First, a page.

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|Case Number:||Civil Application Nai E021 of 2021|
|Parties:||Nilesh Jayantilal Kotedia v Guaranty Trust Bank Limited (Formally Fina Bank Limited) & Jagdeep Lalji Kotedia|
|Date Delivered:||07 May 2021|
|Court:||Court of Appeal at Nairobi|
|Judge(s):||Sankale ole Kantai, Fatuma sichale, Agnes Kalekye Murgor|
|Citation:||Nilesh Jayantilal Kotedia v Guaranty Trust Bank Limited (Formally Fina Bank Limited) & another  eKLR|
|Case History:||Being an application for stay of execution pending the hearing and determination of an intended appeal against the judgment and orders of the High Court at Nairobi (Tuiyott, J) delivered 23rd November 2020 in Milimani Commercial Civil Suit No 638 of 2005|
|History Docket No:||Civil Suit 638 of 2005|
|History Judges:||Francis Tuiyott|
|Disclaimer:||The information contained in the above segment is not part of the judicial opinion delivered by the Court. The metadata has been prepared by Kenya Law as a guide in understanding the subject of the judicial opinion. Kenya Law makes no warranties as to the comprehensiveness or accuracy of the information|
IN THE COURT OF APPEAL
(CORAM: MURGOR, SICHALE & KANTAI, JJ.A.)
CIVIL APPLICATION NO. NAI E021 OF 2021
NILESH JAYANTILAL KOTEDIA......................................APPLICANT
GUARANTY TRUST BANK LIMITED
(formally FINA BANK LIMITED)..............................1ST RESPONDENT
JAGDEEP LALJI KOTEDIA....................................2ND RESPONDENT
(Being an application for stay of execution pending the hearing and determination of an intended appeal against the judgment
and orders of the High Court at Nairobi (Tuiyott, J) delivered 23rd November 2020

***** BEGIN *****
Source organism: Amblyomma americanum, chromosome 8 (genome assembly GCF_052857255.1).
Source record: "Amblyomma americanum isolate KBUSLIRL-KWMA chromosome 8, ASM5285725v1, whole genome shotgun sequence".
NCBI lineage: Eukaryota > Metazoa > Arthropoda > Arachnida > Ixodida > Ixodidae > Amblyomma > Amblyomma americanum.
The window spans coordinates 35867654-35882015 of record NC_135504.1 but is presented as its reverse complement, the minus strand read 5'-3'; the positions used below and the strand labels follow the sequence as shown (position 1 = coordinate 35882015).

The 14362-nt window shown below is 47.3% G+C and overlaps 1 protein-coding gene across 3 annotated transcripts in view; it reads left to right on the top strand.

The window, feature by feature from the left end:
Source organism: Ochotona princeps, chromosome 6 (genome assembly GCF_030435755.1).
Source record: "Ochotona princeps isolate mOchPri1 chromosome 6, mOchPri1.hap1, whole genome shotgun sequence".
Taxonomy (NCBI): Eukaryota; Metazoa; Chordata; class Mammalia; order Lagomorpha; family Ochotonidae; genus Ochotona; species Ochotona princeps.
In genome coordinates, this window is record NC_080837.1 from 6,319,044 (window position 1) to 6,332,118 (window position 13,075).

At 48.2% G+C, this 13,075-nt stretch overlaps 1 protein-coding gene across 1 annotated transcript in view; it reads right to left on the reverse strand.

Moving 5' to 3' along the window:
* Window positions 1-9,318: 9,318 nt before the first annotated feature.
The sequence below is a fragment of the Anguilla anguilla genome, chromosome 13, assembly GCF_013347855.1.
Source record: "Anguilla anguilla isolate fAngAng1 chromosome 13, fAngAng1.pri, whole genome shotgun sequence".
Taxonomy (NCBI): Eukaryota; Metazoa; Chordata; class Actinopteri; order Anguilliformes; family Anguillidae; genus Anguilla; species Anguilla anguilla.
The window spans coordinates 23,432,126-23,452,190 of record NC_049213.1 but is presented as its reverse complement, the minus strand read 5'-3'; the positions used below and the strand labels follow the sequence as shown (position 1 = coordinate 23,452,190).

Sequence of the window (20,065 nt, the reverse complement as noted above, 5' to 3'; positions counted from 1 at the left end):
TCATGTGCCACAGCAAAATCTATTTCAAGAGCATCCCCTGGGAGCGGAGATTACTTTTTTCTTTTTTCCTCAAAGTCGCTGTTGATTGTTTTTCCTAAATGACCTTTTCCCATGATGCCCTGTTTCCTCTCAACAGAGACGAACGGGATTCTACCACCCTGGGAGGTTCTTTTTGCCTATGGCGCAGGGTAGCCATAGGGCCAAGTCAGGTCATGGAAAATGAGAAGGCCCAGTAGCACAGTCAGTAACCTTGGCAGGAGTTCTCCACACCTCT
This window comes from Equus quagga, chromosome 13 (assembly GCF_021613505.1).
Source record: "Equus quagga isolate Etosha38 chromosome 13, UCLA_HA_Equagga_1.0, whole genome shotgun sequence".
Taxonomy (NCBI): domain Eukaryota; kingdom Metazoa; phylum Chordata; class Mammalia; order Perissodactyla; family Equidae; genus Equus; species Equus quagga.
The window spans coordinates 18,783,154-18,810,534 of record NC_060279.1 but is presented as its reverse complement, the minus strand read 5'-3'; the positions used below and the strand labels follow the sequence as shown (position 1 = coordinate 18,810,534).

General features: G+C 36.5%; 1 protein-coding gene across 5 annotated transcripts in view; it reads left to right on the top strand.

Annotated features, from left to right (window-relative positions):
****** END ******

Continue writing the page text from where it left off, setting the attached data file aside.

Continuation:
Milimani Commercial Civil Suit No 638 of 2005)
RULING OF THE COURT
By a Notice of motion dated 26th January 2021, brought under Article 159 of the Constitution and rule 5 (2) (b) the Court of Appeal rules, the applicant, Nilesh Jayantilal Kotedia, sought orders for stay of execution pending the hearing and determination of an intended appeal against the judgment and orders of the High Court at Nairobi (Tuiyott, J.) delivered on 23rd November 2020 pending the hearing and determination of the intended appeal.
The motion was brought on grounds that the 1st respondent, Guaranty Trust Bank Limited (Formally Fina Bank Limited) obtained judgment against the applicant, Nilesh Jayantilal Kotedia, the 2nd respondent Jagdeep Lalji Kotedia and Mechanized Cargo Systems Limited (the Principal borrower) jointly and severally in the sum of Kshs. 49,949,459/30 together with interest at the rate of 13.5% per annum from 30th June 2005 until payment in full; that thereafter the applicants were granted stay of execution orders for 21 days which orders were due to lapse on 14th December 2020.
Dissatisfied with the decision, the applicant intends to appeal against the judgment of the High Court and has filed Notice of Appeal on 2nd December 2020. In the meantime, the applicant seeks the orders of stay of execution as it is apprehensive that the 1st respondent will proceed with execution of the trial court’s orders.
It was contended that the appeal is arguable because the trial court had found that the applicant was liable pay on the basis of the guarantees proffered to the 1st respondent, notwithstanding that such guarantees had been discharged; that furthermore, the trial judge failed to appreciate that the bank statements were inconsistent. It was further contended that the subject matter of the intended appeal being a money award will be lost if execution were to be effected and the 1st respondent paid; that in the interest of justice, the applicant should be provided an opportunity to ventilate its intended appeal. The applicant also filed written submissions in support of their application.